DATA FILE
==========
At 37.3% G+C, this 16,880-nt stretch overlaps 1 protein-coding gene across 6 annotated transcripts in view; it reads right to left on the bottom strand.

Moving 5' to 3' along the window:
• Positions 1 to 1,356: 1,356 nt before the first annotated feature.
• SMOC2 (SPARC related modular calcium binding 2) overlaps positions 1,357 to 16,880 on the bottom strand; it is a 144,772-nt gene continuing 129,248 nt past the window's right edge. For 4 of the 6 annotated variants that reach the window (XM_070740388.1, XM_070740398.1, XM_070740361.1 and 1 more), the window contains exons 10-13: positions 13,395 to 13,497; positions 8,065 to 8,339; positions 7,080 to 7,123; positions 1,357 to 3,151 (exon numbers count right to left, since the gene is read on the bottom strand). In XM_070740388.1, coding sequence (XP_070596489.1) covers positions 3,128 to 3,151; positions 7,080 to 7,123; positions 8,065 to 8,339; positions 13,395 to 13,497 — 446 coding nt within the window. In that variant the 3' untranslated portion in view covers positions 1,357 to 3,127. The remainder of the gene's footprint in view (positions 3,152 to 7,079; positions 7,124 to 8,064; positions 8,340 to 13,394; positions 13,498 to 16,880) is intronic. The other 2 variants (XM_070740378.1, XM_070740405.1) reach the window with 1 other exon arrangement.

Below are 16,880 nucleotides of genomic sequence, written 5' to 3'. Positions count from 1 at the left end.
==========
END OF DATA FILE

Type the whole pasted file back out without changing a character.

At 37.3% G+C, this 16,880-nt stretch overlaps 1 protein-coding gene across 6 annotated transcripts in view; it reads right to left on the bottom strand.

Moving 5' to 3' along the window:
• Positions 1 to 1,356: 1,356 nt before the first annotated feature.
• SMOC2 (SPARC related modular calcium binding 2) overlaps positions 1,357 to 16,880 on the bottom strand; it is a 144,772-nt gene continuing 129,248 nt past the window's right edge. For 4 of the 6 annotated variants that reach the window (XM_070740388.1, XM_070740398.1, XM_070740361.1 and 1 more), the window contains exons 10-13: positions 13,395 to 13,497; positions 8,065 to 8,339; positions 7,080 to 7,123; positions 1,357 to 3,151 (exon numbers count right to left, since the gene is read on the bottom strand). In XM_070740388.1, coding sequence (XP_070596489.1) covers positions 3,128 to 3,151; positions 7,080 to 7,123; positions 8,065 to 8,339; positions 13,395 to 13,497 — 446 coding nt within the window. In that variant the 3' untranslated portion in view covers positions 1,357 to 3,127. The remainder of the gene's footprint in view (positions 3,152 to 7,079; positions 7,124 to 8,064; positions 8,340 to 13,394; positions 13,498 to 16,880) is intronic. The other 2 variants (XM_070740378.1, XM_070740405.1) reach the window with 1 other exon arrangement.

Below are 16,880 nucleotides of genomic sequence, written 5' to 3'. Positions count from 1 at the left end.